Intrafusal muscle fiber
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|Intrafusal muscle fiber|
A muscle spindle, with γ motor and Ia sensory fibers
Intrafusal muscle fibers are skeletal muscle fibers that serve as specialized sensory organs (proprioceptors) that detect the amount and rate of change in length of a muscle. They constitute the muscle spindle and are innervated by two axons, one sensory and one motor. Intrafusal muscle fibers are walled off from the rest of the muscle by a collagen sheath. This sheath has a spindle or "fusiform" shape, hence the name "intrafusal."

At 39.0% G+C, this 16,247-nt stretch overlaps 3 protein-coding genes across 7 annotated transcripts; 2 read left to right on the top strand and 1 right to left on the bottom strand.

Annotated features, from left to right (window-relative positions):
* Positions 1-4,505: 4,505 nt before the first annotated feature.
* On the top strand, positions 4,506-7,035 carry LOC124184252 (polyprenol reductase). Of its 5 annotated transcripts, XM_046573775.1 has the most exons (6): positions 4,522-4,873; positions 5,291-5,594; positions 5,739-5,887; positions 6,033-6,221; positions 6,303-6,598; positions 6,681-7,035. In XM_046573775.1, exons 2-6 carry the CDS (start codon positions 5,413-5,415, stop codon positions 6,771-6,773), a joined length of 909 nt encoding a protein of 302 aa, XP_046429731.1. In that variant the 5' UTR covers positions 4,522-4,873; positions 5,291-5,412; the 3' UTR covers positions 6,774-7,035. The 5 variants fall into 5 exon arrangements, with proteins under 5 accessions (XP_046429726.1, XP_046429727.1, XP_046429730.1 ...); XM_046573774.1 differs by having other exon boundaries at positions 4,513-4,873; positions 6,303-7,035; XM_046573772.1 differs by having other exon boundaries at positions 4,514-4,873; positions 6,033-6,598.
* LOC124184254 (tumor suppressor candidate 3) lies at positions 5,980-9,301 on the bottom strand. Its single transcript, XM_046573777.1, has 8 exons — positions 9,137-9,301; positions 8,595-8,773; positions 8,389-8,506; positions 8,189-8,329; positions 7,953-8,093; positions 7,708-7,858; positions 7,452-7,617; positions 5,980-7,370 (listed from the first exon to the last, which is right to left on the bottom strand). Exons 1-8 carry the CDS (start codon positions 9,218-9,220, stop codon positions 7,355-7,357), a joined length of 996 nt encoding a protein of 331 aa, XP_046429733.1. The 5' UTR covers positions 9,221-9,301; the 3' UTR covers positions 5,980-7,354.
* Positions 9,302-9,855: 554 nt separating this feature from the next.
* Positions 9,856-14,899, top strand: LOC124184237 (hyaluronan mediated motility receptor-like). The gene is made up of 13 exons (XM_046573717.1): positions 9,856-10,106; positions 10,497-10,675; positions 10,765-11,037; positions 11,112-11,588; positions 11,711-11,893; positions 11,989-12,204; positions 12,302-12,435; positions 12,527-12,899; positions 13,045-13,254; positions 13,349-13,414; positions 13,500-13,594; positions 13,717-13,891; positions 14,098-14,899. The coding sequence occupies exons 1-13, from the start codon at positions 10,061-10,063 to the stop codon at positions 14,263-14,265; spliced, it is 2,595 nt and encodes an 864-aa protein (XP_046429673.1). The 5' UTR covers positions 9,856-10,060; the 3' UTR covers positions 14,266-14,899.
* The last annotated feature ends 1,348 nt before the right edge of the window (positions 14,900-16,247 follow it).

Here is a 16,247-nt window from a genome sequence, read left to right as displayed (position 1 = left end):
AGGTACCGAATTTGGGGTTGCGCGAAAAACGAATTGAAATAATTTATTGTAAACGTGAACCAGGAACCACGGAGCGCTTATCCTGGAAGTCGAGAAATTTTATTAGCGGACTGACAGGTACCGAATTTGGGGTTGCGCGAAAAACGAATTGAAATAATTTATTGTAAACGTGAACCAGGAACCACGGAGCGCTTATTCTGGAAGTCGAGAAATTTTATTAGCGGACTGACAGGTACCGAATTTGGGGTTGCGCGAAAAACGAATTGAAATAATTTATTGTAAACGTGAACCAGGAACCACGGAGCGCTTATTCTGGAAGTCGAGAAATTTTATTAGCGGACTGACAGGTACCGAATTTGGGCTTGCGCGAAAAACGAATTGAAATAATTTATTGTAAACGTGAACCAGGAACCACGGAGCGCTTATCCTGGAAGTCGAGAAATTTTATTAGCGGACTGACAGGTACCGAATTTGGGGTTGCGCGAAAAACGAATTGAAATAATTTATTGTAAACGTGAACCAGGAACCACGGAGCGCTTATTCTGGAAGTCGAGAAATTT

There are two types of intrafusal muscle fibers: nuclear bag and nuclear chain fibers. They bear two types of sensory ending, known as annulospiral and flower-spray endings. Both ends of these fibers contract but the central region only stretches and does not contract.
They are innervated by gamma motor neurons and beta motor neurons. It is by the sensory information from these two intrafusal fiber types that an individual is able to judge the position of their muscle, and the rate at which it is changing.
- Alpha motor neuron
- Beta motor neuron
- Extrafusal muscle fiber
- Gamma motor neuron
- Type Ia sensory fiber
- Type II sensory fiber
- Casagrand, Janet (2008) Action and Movement: Spinal Control of Motor Units and Spinal Reflexes. University of Colorado, Boulder.
- Histology at ucsd.edu
- Histology at umdnj.edu
- "Chapter 1: The Muscle Spindle and the Central Nervous System". Neuromuscular Reeducation with Electromyometric Feedback (PDF). Advanced Therapy Institute. Retrieved 30 November 2013.
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